Ah, welcome, children of the night, into a world of mystery and intrigue. Of fantastic powers and eldritch secrets, and of that sketchy line between faith, fantasy and reality. And also of vampires, or nearly any other “horror” creature being crowbarred into a game series.
According to a recent survey commissioned by Santander Insurance, 1 in 5 people would support banning Trick or Treating following the riots which swept across London earlier this year.
Around 22% of people surveyed believe that the yearly custom should have an outright ban, while 50% said that parental accompaniment should be compulsory in order to control the behaviour of children.
Furthermore, 43% of people would support a ban on people wearing masks which obscure the face over Halloween, and over a third of people asked would support a ban on people wearing hooded tops.
Andy Smith, head of media relations at Santander, said: “The summer’s riots resulted in a huge amount of innocent people becoming victims of crime. Our research would suggest that there is genuine concern about any more criminal damage or anti-social behaviour taking place in the period that surrounds Halloween and bonfire night – a period which many people already find intimidating”.
Are these fears founded or is it a lot of fuss about nothing? We want to know what you think:
With Halloween and Bonfire Night just around the corner, and the evenings getting longer and colder, the borough of Kensington and Chelsea have begun their seasonal crackdown on anti social behaviour.
The posters display a ‘no trick or treat’ sign to be stuck in the windows of properties in the run up to the festivities.
Superintendent Simon Rose, head of Operations, said: “In Kensington and Chelsea we are encouraging responsible ‘trick or treating’, which allows people who wish to take part in the celebrations to do so in a safe and respectful manner, whilst respecting the privacy of residents who do not and preserving the safety and well-being of the more vulnerable members of our community.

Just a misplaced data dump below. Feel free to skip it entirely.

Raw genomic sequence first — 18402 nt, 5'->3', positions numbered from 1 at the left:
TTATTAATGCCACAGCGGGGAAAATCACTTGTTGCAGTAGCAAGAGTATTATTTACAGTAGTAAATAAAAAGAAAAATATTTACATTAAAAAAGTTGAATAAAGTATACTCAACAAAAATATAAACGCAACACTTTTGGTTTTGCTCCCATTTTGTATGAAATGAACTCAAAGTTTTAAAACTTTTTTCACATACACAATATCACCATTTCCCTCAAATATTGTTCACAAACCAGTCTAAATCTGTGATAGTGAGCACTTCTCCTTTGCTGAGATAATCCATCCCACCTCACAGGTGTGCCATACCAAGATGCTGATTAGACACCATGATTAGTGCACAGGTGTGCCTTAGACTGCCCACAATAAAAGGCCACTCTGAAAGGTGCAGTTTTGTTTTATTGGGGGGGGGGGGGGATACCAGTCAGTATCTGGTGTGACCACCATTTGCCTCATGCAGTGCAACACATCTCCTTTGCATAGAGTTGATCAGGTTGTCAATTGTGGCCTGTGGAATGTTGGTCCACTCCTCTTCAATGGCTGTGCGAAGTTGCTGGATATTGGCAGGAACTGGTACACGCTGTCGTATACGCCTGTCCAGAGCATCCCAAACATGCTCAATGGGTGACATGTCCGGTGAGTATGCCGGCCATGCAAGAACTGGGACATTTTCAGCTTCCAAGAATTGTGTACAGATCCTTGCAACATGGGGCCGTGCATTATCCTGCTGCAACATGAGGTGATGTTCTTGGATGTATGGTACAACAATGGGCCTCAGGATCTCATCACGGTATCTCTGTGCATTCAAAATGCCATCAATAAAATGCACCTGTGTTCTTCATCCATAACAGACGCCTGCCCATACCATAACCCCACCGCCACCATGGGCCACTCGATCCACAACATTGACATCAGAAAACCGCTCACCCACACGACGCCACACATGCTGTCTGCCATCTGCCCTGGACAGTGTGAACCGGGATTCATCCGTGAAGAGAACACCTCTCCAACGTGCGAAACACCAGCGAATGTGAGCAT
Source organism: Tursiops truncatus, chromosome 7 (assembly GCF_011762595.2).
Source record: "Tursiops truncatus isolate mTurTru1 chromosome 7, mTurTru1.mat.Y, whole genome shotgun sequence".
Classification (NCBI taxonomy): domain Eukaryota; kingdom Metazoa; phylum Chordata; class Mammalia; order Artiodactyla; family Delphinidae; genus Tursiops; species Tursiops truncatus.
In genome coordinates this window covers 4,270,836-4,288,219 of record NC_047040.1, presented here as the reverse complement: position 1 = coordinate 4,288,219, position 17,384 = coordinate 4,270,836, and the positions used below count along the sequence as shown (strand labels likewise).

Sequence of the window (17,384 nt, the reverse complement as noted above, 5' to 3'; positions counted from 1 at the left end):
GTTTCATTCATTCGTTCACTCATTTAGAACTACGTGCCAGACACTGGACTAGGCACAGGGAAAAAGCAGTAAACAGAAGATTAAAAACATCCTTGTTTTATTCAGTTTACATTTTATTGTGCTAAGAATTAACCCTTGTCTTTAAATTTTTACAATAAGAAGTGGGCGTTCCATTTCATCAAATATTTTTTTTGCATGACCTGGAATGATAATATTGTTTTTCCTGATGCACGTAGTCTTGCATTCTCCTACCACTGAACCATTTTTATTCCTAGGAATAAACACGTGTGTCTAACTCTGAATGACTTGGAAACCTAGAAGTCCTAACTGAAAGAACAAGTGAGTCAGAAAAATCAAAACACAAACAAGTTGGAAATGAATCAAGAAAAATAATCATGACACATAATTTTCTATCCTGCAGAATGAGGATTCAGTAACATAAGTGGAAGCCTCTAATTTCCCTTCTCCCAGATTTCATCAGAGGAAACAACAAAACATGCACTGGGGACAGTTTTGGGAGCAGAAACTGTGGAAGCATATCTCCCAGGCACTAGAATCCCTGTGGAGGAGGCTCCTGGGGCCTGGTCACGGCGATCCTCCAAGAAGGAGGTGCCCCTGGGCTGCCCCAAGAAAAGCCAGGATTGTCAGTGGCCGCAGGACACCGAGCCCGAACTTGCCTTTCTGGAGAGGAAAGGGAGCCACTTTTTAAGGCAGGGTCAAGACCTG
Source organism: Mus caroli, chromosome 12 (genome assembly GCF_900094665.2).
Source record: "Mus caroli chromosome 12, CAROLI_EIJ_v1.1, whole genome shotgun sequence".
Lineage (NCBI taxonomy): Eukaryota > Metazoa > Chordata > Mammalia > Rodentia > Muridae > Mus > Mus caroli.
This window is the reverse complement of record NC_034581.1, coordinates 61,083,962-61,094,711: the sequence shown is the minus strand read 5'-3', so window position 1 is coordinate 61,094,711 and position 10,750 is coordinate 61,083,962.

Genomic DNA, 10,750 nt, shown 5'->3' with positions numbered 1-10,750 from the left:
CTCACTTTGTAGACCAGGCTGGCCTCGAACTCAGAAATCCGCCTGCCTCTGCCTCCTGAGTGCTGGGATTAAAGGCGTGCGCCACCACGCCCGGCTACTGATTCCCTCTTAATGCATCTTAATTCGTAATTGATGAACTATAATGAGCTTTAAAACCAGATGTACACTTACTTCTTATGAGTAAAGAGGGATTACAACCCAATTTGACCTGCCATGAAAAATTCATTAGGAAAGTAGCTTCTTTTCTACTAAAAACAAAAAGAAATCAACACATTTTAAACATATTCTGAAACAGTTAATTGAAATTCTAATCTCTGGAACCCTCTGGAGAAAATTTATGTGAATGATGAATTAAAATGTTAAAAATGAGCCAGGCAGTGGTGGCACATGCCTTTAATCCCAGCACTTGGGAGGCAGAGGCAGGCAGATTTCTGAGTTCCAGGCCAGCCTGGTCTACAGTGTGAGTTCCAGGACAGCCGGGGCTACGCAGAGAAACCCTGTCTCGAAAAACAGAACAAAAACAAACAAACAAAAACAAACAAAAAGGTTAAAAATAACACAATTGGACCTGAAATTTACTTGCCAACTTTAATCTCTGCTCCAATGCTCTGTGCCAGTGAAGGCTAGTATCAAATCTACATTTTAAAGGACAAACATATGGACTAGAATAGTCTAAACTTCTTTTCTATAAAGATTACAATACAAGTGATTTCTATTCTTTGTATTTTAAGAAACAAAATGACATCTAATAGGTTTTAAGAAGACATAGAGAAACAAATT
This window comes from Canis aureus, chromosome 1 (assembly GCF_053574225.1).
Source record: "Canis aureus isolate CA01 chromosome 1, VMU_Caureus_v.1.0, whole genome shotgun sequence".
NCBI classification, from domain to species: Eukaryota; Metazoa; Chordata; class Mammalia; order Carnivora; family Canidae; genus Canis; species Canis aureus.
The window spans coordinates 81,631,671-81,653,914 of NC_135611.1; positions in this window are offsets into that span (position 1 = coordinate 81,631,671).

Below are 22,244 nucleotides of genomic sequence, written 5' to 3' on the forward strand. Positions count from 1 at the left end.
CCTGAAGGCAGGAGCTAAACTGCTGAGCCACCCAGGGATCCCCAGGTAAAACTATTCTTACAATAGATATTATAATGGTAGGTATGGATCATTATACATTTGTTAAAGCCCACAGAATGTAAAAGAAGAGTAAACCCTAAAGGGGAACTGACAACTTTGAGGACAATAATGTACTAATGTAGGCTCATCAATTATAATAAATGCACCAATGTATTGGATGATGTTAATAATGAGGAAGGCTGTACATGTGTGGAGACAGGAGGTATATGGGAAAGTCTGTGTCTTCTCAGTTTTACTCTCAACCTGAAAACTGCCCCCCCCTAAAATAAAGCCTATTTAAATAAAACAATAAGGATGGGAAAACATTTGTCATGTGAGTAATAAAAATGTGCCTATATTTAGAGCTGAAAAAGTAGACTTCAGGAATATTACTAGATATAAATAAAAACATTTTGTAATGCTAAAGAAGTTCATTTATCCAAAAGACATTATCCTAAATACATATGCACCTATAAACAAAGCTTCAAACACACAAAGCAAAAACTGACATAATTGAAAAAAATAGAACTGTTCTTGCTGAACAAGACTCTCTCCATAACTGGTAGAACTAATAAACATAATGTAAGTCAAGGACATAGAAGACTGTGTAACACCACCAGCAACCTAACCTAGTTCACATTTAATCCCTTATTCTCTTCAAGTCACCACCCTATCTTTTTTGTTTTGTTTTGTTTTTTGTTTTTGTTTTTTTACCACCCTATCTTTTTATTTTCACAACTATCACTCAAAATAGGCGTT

“Obviously displaying this poster is no guarantee that you will not be visited on Halloween but it does make it clear to parents and other responsible ‘trick or treaters’ where callers will be welcome.”
Safer neighbourhood officers are continuing to patrol at key times across the borough, at transport hubs and visiting schools to discourage criminal activity around this time of year and are working closely with Test Sale operations with Trading Standards to monitor the sale of fireworks, alcohol and over the counter weapons.
Screening arches will also be in place around the borough as well as metal detection wands as part of a system to deter the carriage of weapons.
Halloween and Bonfire night are ideal opportunites for criminal activites with the use of costumes to conceal a weapon and people willingly opening their front doors without checking first who is visiting them.
Commander Christine Jones from the Met’s Territorial Policing Command Centre said: “We are here for London and to help make sure that everyone can enjoy the festivities and stay safe.
“I would like to stress that our operations are not aimed at demonising young people, the large majority of whom behave safely and responsibly. However those intent on committing crime and anti social behaviour will face the consequences.”
The Met are encouraging people to contact their local Safer Neighbourhood team for more information or guidance. In an emergency dial 999.
Image via somewhereintheworldtoday, Flickr.